Israeli rescuers have been part of an international effort to reach 12 boys and their soccer coach trapped for more than a week in a flooded cave in Thailand, and have told Israeli media that some divers involved in the operation are now feared dead.
Thai navy divers leading the search have failed to make much headway in their effort to push through the murk of a kilometer- (half-mile-) long chamber to what is believed to be a clear area leading to where the missing may be sheltering, officials said.
Sunday’s fresh reckoning came a day after a break in the constant rainfall had lowered water levels, bringing hope that the muddy water inside the crucial but clogged chamber would recede and expedite divers’ movement forward.
One of the Israelis currently at the cave is Yuval Zalmanov, an employee for Maxtech Networks, an Israeli company that manufactures emergency communications devices, who flew out last Monday, the Walla news site reported Saturday.
“The water is rising and reaching insane heights,” Zalmanov was quoted as saying. “They don’t know when a wave will come or from what direction. They tried to cross to the place where the kids are, and failed. Twenty divers tried and not all returned.”
The boys, aged 11 to 16, and their 25-year-old coach entered the sprawling Tham Luang Nang Non cave in the northern province of Chiang Rai after a soccer game on June 23. There is hope they can survive if they have found a dry spot in which to shelter.
“There is a flooded passageway that needs to be crossed, people are really battling the weather to advance,” said Uzi Hanuni, CEO of Maxtech. “About 10-20 divers tried to pass and couldn’t, because there is heavy rain and there are strong currents and waves inside the cave. There is fear for the lives of some of the divers whose condition isn’t known.”
Another Israeli involved in the operation is Asaf Zmirly, who lives in Thailand and owns a rescue company, the report said. He contacted Hanuni on Monday.
“Without much hesitation, I took the crew, said there was an incident and that someone needs to go to Thailand,” Hanuni said. “I got the license to take the communications devices out of Israel, and one of the employees volunteered to fly with them that same day. On the next day he arrived at the scene, sat down with Asaf and they began the rescue.”
Experts in cave rescues from around the world continued to gather at the site. Apart from the Israeli officials, an official Australian group has now followed a US military team, British cave experts, Chinese lifesaving responders and several other volunteer groups from various countries.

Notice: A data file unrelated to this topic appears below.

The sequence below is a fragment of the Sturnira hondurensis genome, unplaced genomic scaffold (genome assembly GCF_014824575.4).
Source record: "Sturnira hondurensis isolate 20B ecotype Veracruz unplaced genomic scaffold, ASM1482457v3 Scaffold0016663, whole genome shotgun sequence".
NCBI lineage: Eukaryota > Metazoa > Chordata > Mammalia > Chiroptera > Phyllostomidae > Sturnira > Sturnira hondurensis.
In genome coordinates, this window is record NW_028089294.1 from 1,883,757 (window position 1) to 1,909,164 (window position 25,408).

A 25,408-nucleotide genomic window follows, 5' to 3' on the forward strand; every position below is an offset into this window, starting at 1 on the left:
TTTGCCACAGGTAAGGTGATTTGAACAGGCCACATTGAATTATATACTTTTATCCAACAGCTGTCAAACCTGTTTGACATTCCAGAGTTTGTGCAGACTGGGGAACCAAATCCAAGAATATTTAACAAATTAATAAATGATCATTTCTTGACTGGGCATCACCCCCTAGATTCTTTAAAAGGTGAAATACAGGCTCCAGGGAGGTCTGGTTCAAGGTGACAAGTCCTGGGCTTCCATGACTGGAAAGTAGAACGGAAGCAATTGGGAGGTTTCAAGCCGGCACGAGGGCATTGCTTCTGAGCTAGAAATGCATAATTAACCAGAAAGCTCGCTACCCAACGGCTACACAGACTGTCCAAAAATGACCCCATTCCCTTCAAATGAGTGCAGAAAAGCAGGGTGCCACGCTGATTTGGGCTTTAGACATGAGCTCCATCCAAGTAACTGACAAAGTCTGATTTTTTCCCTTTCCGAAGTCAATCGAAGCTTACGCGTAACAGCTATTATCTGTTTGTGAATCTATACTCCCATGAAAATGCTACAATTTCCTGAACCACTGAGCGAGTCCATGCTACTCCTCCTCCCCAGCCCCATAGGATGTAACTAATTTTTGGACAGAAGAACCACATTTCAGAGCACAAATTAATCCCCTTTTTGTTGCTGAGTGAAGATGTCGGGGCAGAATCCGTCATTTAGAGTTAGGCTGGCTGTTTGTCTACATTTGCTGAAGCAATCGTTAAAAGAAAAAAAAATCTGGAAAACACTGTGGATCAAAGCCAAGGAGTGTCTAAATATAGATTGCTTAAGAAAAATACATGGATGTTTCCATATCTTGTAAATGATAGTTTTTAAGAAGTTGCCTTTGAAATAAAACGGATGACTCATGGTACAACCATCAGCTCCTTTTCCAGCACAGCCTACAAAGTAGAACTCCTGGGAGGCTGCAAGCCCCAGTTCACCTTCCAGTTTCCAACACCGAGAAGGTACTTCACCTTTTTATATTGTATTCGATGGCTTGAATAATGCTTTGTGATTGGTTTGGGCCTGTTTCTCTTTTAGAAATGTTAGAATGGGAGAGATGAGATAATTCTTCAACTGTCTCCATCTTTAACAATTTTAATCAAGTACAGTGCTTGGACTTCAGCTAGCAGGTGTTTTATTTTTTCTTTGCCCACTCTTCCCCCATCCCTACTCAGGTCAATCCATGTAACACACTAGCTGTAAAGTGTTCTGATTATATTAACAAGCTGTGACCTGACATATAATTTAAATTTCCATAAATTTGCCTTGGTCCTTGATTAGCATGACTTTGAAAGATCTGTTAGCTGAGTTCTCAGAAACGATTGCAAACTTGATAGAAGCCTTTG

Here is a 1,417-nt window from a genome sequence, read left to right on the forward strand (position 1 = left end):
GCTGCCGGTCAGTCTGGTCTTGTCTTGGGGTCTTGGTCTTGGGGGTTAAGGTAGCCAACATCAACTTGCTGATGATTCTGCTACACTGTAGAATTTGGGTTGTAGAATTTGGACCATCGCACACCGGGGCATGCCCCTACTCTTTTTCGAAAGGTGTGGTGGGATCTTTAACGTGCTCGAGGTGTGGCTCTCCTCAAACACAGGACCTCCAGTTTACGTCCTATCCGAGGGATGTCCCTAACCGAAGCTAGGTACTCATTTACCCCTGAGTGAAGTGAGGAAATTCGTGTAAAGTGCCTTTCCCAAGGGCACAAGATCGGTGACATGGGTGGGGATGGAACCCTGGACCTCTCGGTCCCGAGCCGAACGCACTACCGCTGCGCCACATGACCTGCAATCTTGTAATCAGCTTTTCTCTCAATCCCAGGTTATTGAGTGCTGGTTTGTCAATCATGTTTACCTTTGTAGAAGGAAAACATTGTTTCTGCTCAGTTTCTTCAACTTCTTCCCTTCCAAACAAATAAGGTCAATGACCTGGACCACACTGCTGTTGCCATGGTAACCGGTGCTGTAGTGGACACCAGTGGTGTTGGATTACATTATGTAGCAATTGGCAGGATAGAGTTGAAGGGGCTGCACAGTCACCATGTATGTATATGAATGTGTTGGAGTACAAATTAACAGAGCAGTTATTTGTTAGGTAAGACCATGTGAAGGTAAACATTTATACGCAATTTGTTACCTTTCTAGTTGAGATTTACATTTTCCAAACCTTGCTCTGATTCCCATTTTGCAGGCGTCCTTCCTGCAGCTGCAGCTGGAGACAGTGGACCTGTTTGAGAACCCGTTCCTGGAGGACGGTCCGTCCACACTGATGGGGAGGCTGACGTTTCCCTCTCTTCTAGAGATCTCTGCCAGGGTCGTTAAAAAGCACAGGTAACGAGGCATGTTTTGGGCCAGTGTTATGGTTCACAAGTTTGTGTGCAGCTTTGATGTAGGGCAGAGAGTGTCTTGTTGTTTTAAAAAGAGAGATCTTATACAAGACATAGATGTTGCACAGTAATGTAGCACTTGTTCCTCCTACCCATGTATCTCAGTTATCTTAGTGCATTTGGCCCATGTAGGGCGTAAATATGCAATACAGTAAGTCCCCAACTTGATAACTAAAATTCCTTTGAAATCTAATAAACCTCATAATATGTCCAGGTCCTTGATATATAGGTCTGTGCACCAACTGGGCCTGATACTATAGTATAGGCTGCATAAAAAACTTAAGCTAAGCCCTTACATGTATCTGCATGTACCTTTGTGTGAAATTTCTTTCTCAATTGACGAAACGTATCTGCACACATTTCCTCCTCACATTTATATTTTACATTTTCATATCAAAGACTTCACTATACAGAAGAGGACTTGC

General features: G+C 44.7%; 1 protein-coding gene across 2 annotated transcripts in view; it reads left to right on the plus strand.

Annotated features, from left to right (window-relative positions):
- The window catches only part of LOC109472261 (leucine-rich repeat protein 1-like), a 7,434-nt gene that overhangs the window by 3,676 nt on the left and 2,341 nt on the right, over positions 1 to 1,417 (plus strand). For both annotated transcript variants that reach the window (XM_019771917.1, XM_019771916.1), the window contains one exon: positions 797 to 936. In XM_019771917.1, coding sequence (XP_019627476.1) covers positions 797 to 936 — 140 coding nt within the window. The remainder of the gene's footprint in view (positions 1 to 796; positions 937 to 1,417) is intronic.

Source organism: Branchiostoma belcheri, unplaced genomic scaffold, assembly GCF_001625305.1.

An announcement on the Facebook page of the Thai navy SEAL unit shortly before midnight on Saturday said they had penetrated only about 200 meters (yards) — one fifth of the way forward in the crucial chamber, about as far as they had made it much earlier in the search before being forced to retreat by rising waters.
An army commander, Maj. Gen. Bancha Duriyapat, said Sunday that authorities remain hopeful.
“Overall, it’s good. It is good news that rain has stopped. We continue to work in all areas, including pumping the water out from water sources all around the mountain so that we can help those who work inside the cave,” he said.
Chaiwat Dusadeepanich of the Department of Groundwater Resources explained Saturday that his team, which had been drilling for two days, found a small underground water source near the cave. He said they would keep drilling deeper in order to find a way to release the water at a high rate.
The search has been going slowly, largely because flooding has blocked rescuers from going through chambers to get deeper into the cave. Pumping out water hasn’t solved the problem, so the attention has focused on finding shafts on the mountainside that might serve as a back door to the blocked-off areas where the missing may be sheltering.
Teams have been combing the mountainside looking for fissures that might lead to such shafts. Several have been found and explorers have been able to descend into some, but so far it is not clear whether they lead to anywhere useful.
Hanuni stressed that his Israeli company wasn’t being paid for its involvement in the rescue. “We haven’t taken a single shekel for this. It is to save children,” he said, adding that Israeli airline El Al had agreed to fund Zalmanov’s flight ticket.
“I hope this has a happy ending,” he concluded.